So we woke up this morning and got ready to leave for our Christ the Redeemer visit. At the front desk of the hostel, Sandra reminded me that we needed a bit more toilet paper. I passed this on (in English) to the woman at reception. She had no idea what I was on about. I entered Charades mode. Since the toilet paper in our hostel comes out as single sheets, I started to mime the action of taking out multiple sheets of toilet paper. It ended up looking like I was "making it rain". She was not following. Next up: bring out the big guns. I turn my bottom in her general direction and commence mime-wiping it with my bare hand. She bursts into laughter, but immediately understands what we're looking for. Who needs Google Translate when you have no shame?
We took a cab to get to the tram that carries passengers up the enormous hill atop which the Christ the Redeemer statue is situated. It cost us 14 reais. This is important to remember.
The wait to catch the tram and the ride up were fairly uneventful. I was mildly amused when the tram stopped only a few minutes after the began the ascent. Quietly at first, then louder and louder grew the voice of a man walking up and down beside the tram selling beers through the windows. Just walking around on a hill waiting for the tram to stop by. Strange.
Christ the Redeemer was pretty solid. Flatter than I expected: from front to back, that is. Interesting facts:
- The statue is Art Deco. It makes sense in retrospect. It has that clean, curvy look.
- The statue is placed atop Corcovado hill. The name Corcovado originates from the word for hunchback. I take this to mean that Jesus is therefore the Hunchback of Rio de Janeiro.
- It's made of concrete. That's probably obvious to many of you. I didn't really think about it, but it takes a bit of the dazzle away in my opinion. Concrete just seems too easy.
- Multiple artists were involved in its design. One person made the head, another did the hands (and modelled them after her own).
- Tons of people lay down on the ground and try to get shots upward toward the statue. It's funny seeing everybody laying down trying to do this. It's like the Brazilian equivalent of the Leaning Tower of Pisa shot. It's such a problem that they had a guy walking around with a megaphone telling people not to do it. But why would that stop anybody?!
We caught a cab to get back home. After a few minutes driving, I realized we weren't headed through the tunnel we took to get to the statue in the first place. I get the translation of "tunnel". Tunel. Great. I get the cabbie's attention and say "Tunel?". He then says a whole lot of things I don't understand. I check my map and see that he's going a weird, circuitous way to get back to our hostel. He realizes what's up and stops the cab, offering for us to get out. But now he's driven us 10 reais in the wrong direction, so we'd have to pay for it going back the other way anyway. We decide to let him continue. I start looking up translations for words like "short", "long", "your route", "my route", "fourteen (remember earlier?)", "why now twenty?". By the end of the ride, he seems apologetic as if he realizes he could have taken a better route. He asks again how much we paid to go there and I say fourteen. He gives me the change as if the total were 16 reais, instead of the 20 showing on the meter. He gives me back two twos from my twenty. He insists on placing them on my lap while I say "don't worry about it" and pass them back. In the end, we split the two twos. It felt like a good end to a slightly awkward situation.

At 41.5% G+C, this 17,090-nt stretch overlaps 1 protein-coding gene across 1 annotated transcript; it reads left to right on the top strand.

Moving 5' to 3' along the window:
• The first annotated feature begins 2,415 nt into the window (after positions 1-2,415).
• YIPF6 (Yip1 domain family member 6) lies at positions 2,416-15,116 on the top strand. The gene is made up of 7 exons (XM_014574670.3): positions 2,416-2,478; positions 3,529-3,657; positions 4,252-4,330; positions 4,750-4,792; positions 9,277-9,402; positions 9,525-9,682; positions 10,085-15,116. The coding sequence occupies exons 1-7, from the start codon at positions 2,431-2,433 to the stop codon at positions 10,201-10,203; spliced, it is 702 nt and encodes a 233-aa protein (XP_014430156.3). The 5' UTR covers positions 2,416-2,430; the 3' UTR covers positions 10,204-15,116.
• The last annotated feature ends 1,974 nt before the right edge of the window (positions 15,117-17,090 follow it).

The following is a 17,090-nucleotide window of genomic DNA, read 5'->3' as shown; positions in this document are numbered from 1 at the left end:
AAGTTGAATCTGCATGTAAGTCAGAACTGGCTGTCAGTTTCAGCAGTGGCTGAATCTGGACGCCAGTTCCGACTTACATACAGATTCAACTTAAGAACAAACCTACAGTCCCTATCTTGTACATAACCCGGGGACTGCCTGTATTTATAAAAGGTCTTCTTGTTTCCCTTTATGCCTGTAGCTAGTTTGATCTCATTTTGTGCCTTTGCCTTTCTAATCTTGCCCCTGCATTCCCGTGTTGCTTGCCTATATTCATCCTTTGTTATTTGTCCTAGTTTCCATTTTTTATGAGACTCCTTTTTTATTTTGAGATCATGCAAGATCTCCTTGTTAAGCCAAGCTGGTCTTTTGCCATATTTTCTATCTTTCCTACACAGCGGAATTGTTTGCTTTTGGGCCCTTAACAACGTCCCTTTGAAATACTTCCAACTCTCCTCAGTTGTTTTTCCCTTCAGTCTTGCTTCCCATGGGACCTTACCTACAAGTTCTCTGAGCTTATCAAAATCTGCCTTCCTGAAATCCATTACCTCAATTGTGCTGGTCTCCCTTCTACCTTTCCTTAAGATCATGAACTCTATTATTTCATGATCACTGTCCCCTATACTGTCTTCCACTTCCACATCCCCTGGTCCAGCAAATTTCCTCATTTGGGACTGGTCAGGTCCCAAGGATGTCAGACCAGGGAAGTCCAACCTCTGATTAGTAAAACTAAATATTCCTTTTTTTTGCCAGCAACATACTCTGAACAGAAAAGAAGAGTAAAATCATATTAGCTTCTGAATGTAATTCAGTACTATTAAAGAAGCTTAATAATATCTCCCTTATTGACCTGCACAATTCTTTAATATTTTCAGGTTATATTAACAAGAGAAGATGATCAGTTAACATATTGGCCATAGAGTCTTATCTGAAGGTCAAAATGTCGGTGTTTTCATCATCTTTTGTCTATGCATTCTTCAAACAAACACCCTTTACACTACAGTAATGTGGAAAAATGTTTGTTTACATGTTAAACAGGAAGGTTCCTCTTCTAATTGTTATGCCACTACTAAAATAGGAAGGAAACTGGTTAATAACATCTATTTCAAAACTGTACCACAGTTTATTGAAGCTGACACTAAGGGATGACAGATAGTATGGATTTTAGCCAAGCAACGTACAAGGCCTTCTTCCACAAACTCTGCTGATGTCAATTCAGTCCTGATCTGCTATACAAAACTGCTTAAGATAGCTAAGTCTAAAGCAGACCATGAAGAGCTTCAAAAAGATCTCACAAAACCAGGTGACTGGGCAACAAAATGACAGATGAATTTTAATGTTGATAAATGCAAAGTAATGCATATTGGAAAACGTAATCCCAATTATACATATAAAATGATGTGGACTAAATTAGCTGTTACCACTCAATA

After returning home we went out to grab some groceries. On the way, we stopped by the Joao Batista cemetery. You can actually see it in the 8th picture I'm posting today. It's massive. In the picture, it's immediately to the left of the flatter green hill in the centre-left of the picture. The cemetery fills that entire space between the aforementioned hill and the one to the left of that. Yep, it's really big. So we wandered around there and took pictures of graves like the supercreeps we are. Then we bought groceries like nothing ever happened.
We went out for dinner at the Cobao Humaita. It's a neat little collection of restaurants. We actually ate there the other night also, but at a different place. We took the recommendation of our favourite hostel receptionist (Cesar), and ate at Joaquina's. After I translated some vegetarian options for Sandra, she went with the Vegetarian Stroganoff. She liked mine better, so we swapped. I guess I'm not surprised she went with that option, though, because the other one she was thinking about directly translated to "Vegetarian Spit". Should have gone with the spit, Sandra.
I had the courage to bust out my big-boy camera today. Hope you enjoy the results!